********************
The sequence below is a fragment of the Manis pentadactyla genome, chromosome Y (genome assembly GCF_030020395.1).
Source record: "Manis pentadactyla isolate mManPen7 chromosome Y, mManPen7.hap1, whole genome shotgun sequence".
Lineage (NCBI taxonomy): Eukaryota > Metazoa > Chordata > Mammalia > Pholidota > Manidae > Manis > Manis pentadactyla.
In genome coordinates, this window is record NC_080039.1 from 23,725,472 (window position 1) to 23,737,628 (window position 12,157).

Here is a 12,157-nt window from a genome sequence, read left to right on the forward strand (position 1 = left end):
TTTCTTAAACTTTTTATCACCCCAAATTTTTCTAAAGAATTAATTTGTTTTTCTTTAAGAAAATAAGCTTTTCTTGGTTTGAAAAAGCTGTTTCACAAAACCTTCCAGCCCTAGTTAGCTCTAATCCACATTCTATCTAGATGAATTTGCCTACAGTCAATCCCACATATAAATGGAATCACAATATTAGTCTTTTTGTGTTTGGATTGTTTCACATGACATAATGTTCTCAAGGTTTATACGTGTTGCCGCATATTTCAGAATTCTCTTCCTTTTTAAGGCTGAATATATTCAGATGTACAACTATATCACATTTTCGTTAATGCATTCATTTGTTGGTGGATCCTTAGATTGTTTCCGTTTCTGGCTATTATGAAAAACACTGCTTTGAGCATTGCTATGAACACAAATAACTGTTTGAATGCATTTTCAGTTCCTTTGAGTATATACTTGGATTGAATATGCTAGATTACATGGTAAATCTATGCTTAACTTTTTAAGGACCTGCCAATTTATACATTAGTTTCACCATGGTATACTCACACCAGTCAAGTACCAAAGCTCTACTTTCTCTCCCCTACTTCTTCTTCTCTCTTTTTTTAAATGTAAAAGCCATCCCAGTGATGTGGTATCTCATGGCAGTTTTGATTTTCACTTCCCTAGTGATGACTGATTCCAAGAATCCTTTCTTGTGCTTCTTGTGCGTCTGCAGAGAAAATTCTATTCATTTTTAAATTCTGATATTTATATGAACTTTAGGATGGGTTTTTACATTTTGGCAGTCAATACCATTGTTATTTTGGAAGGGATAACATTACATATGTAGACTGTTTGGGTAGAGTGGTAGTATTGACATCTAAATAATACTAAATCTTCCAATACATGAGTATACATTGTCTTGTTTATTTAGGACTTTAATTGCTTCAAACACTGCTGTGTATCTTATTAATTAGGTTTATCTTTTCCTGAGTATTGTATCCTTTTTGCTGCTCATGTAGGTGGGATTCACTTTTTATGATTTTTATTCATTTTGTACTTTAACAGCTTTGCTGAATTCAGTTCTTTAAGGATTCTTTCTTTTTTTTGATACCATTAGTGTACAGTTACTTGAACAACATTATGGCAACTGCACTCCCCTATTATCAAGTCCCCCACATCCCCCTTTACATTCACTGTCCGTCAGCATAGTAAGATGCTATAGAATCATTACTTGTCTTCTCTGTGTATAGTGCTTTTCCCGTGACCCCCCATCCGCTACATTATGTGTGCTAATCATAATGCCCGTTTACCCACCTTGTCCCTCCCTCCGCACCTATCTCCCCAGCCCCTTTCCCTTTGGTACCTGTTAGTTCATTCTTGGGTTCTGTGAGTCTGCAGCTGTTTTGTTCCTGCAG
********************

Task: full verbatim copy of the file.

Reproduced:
The sequence below is a fragment of the Manis pentadactyla genome, chromosome Y (genome assembly GCF_030020395.1).
Source record: "Manis pentadactyla isolate mManPen7 chromosome Y, mManPen7.hap1, whole genome shotgun sequence".
Lineage (NCBI taxonomy): Eukaryota > Metazoa > Chordata > Mammalia > Pholidota > Manidae > Manis > Manis pentadactyla.
In genome coordinates, this window is record NC_080039.1 from 23,725,472 (window position 1) to 23,737,628 (window position 12,157).

Here is a 12,157-nt window from a genome sequence, read left to right on the forward strand (position 1 = left end):
TTTCTTAAACTTTTTATCACCCCAAATTTTTCTAAAGAATTAATTTGTTTTTCTTTAAGAAAATAAGCTTTTCTTGGTTTGAAAAAGCTGTTTCACAAAACCTTCCAGCCCTAGTTAGCTCTAATCCACATTCTATCTAGATGAATTTGCCTACAGTCAATCCCACATATAAATGGAATCACAATATTAGTCTTTTTGTGTTTGGATTGTTTCACATGACATAATGTTCTCAAGGTTTATACGTGTTGCCGCATATTTCAGAATTCTCTTCCTTTTTAAGGCTGAATATATTCAGATGTACAACTATATCACATTTTCGTTAATGCATTCATTTGTTGGTGGATCCTTAGATTGTTTCCGTTTCTGGCTATTATGAAAAACACTGCTTTGAGCATTGCTATGAACACAAATAACTGTTTGAATGCATTTTCAGTTCCTTTGAGTATATACTTGGATTGAATATGCTAGATTACATGGTAAATCTATGCTTAACTTTTTAAGGACCTGCCAATTTATACATTAGTTTCACCATGGTATACTCACACCAGTCAAGTACCAAAGCTCTACTTTCTCTCCCCTACTTCTTCTTCTCTCTTTTTTTAAATGTAAAAGCCATCCCAGTGATGTGGTATCTCATGGCAGTTTTGATTTTCACTTCCCTAGTGATGACTGATTCCAAGAATCCTTTCTTGTGCTTCTTGTGCGTCTGCAGAGAAAATTCTATTCATTTTTAAATTCTGATATTTATATGAACTTTAGGATGGGTTTTTACATTTTGGCAGTCAATACCATTGTTATTTTGGAAGGGATAACATTACATATGTAGACTGTTTGGGTAGAGTGGTAGTATTGACATCTAAATAATACTAAATCTTCCAATACATGAGTATACATTGTCTTGTTTATTTAGGACTTTAATTGCTTCAAACACTGCTGTGTATCTTATTAATTAGGTTTATCTTTTCCTGAGTATTGTATCCTTTTTGCTGCTCATGTAGGTGGGATTCACTTTTTATGATTTTTATTCATTTTGTACTTTAACAGCTTTGCTGAATTCAGTTCTTTAAGGATTCTTTCTTTTTTTTGATACCATTAGTGTACAGTTACTTGAACAACATTATGGCAACTGCACTCCCCTATTATCAAGTCCCCCACATCCCCCTTTACATTCACTGTCCGTCAGCATAGTAAGATGCTATAGAATCATTACTTGTCTTCTCTGTGTATAGTGCTTTTCCCGTGACCCCCCATCCGCTACATTATGTGTGCTAATCATAATGCCCGTTTACCCACCTTGTCCCTCCCTCCGCACCTATCTCCCCAGCCCCTTTCCCTTTGGTACCTGTTAGTTCATTCTTGGGTTCTGTGAGTCTGCAGCTGTTTTGTTCCTGCAG